Facebook Mistakenly Stored Millions of Users' Passwords in Plaintext

March 21, 2019Mohit Kumar
Holy moly, Facebook is again at the center of a new privacy controversy after revealing today that its platform mistakenly kept a copy of passwords for "hundreds of millions" users in plaintext. What's more? Not just Facebook, Instagram users are also affected by the latest security incident. So, if you are one of the affected users, your Facebook or Instagram password was readable to some of the Facebook engineers who have internal access to the servers and the database. Though the social media company did not mention exactly what component or application on its website had the programmatic error that caused the issue, it did reveal that the company discovered the security blunder in January this year during a routine security check. In a blog post published today, Facebook's vice president of engineering Pedro Canahuati said an internal investigation of the incident found no evidence of any Facebook employee abusing those passwords. "To be clear, t
Android Gets FIDO2 Certification—Now Supports Secure Passwordless Logins

Android Gets FIDO2 Certification—Now Supports Secure Passwordless Logins

February 25, 2019Swati Khandelwal
Great news. If you have already installed the latest update of Google Play Services released earlier today, and your Android device is running Android version 7.0 Nougat or above—Congratulations! Your device is now FIDO2 Certified. Are you thinking… what the heck that actually means? It means, instead of remembering complex passwords for your online accounts, you can now actually use your Android's built-in fingerprint sensor or FIDO security keys for secure password-less access to log into apps and websites that support the FIDO2 protocols, Google and the FIDO Alliance—a consortium that develops open source authentication standards—announced Monday. FIDO2 (Fast Identity Online) protocol offers strong passwordless authentication based on standard public key cryptography using hardware FIDO authenticators like security keys, mobile phones, and other built-in devices. FIDO2 protocol is a combination of W3C's WebAuthn API that allows developers to integrate FIDO aut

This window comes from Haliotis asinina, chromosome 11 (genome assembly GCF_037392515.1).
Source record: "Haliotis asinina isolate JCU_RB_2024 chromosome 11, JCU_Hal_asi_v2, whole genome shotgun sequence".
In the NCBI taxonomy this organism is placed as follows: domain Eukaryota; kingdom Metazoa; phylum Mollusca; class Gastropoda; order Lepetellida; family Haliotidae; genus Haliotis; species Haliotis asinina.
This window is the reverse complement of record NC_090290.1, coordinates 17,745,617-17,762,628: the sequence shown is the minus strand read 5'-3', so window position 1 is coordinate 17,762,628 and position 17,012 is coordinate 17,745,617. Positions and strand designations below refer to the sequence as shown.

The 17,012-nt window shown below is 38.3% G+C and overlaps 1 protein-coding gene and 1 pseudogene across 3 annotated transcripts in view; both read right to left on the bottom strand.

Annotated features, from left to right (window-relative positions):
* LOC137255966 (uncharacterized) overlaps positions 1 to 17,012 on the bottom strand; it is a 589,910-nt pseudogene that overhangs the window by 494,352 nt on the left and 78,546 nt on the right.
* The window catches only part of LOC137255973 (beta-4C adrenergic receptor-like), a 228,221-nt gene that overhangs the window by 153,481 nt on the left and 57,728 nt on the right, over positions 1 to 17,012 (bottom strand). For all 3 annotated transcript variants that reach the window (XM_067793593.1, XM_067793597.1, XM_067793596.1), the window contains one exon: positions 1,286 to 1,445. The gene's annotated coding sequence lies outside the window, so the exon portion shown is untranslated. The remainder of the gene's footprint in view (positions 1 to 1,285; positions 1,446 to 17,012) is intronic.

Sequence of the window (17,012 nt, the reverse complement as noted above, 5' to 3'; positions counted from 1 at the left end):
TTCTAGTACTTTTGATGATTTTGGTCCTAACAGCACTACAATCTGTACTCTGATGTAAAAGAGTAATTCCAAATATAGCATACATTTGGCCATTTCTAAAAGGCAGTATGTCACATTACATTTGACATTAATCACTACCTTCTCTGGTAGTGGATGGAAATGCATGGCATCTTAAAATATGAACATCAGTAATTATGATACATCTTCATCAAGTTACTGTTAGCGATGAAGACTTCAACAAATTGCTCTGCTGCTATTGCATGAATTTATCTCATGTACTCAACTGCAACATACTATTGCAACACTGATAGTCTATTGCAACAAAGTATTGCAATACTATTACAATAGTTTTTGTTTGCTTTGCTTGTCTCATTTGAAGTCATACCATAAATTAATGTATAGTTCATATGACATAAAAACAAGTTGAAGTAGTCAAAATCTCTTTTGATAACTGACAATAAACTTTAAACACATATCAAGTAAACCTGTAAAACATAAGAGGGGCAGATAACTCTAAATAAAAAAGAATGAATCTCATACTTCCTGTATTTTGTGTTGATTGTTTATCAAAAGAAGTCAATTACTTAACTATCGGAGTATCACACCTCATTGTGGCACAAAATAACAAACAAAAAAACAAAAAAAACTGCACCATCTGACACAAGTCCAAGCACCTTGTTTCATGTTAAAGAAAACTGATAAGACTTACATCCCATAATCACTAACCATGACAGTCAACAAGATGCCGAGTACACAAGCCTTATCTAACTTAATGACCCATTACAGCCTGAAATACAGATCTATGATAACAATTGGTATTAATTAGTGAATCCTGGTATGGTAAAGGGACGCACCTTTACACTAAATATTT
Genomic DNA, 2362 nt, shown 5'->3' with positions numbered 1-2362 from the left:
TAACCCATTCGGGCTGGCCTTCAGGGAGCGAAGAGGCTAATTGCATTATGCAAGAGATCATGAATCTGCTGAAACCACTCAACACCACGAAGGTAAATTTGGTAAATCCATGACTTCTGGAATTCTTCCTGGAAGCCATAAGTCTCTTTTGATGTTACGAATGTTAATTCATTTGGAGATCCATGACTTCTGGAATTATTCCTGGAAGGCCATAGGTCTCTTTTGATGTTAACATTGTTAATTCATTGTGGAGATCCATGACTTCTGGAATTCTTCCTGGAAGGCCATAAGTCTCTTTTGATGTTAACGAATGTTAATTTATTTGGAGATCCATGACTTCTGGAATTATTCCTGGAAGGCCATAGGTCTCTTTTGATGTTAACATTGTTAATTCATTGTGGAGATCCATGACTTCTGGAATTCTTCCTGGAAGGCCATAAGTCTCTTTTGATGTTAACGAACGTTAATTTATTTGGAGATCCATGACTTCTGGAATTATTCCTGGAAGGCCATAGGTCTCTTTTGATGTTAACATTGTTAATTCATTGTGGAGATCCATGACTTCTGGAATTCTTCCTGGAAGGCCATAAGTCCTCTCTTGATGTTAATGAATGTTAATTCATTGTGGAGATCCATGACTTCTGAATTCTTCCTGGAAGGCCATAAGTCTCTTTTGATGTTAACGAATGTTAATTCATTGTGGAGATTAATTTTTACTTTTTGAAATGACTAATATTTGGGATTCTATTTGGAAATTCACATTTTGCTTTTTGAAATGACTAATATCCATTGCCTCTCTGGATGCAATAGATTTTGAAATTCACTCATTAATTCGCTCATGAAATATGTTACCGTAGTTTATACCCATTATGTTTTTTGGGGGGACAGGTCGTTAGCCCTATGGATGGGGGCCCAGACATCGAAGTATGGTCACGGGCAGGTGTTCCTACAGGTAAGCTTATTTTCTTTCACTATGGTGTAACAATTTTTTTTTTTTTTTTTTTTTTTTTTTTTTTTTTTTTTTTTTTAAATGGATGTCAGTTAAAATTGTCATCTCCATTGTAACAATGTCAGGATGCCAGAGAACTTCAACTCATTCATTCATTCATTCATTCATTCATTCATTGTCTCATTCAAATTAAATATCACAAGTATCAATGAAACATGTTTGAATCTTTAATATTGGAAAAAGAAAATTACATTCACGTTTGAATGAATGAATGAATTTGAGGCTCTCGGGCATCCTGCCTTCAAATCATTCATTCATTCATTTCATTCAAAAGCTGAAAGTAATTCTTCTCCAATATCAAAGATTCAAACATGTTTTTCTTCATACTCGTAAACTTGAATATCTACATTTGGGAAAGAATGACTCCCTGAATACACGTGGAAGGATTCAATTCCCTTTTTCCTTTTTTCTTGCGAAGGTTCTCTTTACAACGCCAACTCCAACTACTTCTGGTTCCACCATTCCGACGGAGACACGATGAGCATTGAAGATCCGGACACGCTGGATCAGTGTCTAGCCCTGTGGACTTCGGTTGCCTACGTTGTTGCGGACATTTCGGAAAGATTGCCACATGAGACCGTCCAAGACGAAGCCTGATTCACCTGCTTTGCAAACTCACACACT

Google's New Tool Alerts When You Use Compromised Credentials On Any Site

Google's New Tool Alerts When You Use Compromised Credentials On Any Site

February 05, 2019Mohit Kumar
With so many data breaches happening almost every week, it has become difficult for users to know if their credentials are already in possession of hackers or being circulated freely across the Internet. Thankfully, Google has a solution. Today, February 5, on Safer Internet Day, Google launches a new service that has been designed to alert users when they use an exact combination of username and password for any website that has previously been exposed in any third-party data breach. The new service, which has initially been made available as a free Chrome browser extension called Password Checkup , works by automatically comparing the user's entered credential on any site to an encrypted database that contains over 4 billion compromised credentials. If the credentials are found in the list of compromised ones, Password Checkup will prompt users to change their password. Wondering if Google can see your login credentials? No, the company has used a privacy-oriented i
Instagram Accidentally Exposed Some Users' Passwords In Plaintext

Instagram Accidentally Exposed Some Users' Passwords In Plaintext

November 19, 2018Swati Khandelwal
Instagram has recently patched a security issue in its website that might have accidentally exposed some of its users' passwords in plain text. The company recently started notifying affected users of a security bug that resides in a newly offered feature called "Download Your Data" that allows users to download a copy of their data shared on the social media platform, including photos, comments, posts, and other information that they have shared on the platform. To prevent unauthorized users from getting their hands on your personal data, the feature asks you to reconfirm your password before downloading the data. However, according to Instagram, the plaintext passwords for some users who had used the Download Your Data feature were included in the URL and also stored on Facebook's servers due to a security bug that was discovered by the Instagram internal team. The company said the stored data has been deleted from the servers owned by Facebook, Instagra
Finland's 3rd Largest Data Breach Exposes 130,000 Users' Plaintext Passwords